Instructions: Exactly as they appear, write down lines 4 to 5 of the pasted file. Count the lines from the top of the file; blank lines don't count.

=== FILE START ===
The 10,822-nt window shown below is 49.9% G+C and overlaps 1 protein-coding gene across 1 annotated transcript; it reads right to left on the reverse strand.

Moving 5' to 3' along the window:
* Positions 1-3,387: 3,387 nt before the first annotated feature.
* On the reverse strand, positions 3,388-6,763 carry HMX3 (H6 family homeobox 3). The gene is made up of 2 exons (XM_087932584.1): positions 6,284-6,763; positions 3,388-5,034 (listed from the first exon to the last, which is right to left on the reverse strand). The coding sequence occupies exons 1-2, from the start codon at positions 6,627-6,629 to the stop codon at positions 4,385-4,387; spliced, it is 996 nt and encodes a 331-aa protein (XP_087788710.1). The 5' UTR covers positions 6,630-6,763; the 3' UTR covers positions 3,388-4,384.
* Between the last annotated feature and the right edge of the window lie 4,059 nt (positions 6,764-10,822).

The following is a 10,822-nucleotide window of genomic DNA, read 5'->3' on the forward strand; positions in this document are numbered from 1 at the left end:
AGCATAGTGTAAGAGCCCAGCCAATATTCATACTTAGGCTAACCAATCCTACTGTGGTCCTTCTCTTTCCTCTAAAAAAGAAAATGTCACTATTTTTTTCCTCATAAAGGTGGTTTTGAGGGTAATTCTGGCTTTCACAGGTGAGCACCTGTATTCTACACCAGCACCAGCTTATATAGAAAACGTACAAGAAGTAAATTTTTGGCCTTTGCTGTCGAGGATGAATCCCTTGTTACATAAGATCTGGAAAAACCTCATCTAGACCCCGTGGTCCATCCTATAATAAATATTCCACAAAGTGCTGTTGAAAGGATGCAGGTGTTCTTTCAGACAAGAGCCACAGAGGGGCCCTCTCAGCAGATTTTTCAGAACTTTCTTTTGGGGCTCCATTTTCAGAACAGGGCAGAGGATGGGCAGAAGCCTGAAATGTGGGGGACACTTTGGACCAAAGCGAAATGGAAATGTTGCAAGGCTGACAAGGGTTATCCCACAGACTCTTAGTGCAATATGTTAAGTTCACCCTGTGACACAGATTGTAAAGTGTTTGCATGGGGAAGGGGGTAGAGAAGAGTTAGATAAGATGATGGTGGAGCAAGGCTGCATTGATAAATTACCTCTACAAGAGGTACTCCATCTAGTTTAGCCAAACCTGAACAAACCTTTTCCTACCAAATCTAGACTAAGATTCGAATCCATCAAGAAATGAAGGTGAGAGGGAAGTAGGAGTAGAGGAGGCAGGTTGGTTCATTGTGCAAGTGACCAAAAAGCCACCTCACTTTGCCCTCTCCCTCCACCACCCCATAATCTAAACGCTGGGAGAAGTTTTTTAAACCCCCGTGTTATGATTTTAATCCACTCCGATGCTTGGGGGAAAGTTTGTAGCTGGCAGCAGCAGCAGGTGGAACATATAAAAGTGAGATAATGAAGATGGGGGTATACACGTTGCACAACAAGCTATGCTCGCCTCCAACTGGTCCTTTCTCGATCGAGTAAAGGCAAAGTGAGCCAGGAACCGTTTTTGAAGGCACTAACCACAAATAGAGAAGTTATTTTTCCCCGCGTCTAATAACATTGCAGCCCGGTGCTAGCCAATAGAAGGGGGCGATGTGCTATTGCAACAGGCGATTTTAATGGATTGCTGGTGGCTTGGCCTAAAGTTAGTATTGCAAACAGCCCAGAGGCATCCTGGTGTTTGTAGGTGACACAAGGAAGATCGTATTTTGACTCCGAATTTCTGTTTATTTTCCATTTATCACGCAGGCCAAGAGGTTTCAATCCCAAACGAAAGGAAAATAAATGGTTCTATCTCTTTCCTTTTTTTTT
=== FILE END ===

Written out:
* On the reverse strand, positions 3,388-6,763 carry HMX3 (H6 family homeobox 3). The gene is made up of 2 exons (XM_087932584.1): positions 6,284-6,763; positions 3,388-5,034 (listed from the first exon to the last, which is right to left on the reverse strand). The coding sequence occupies exons 1-2, from the start codon at positions 6,627-6,629 to the stop codon at positions 4,385-4,387; spliced, it is 996 nt and encodes a 331-aa protein (XP_087788710.1). The 5' UTR covers positions 6,630-6,763; the 3' UTR covers positions 3,388-4,384.
* Between the last annotated feature and the right edge of the window lie 4,059 nt (positions 6,764-10,822).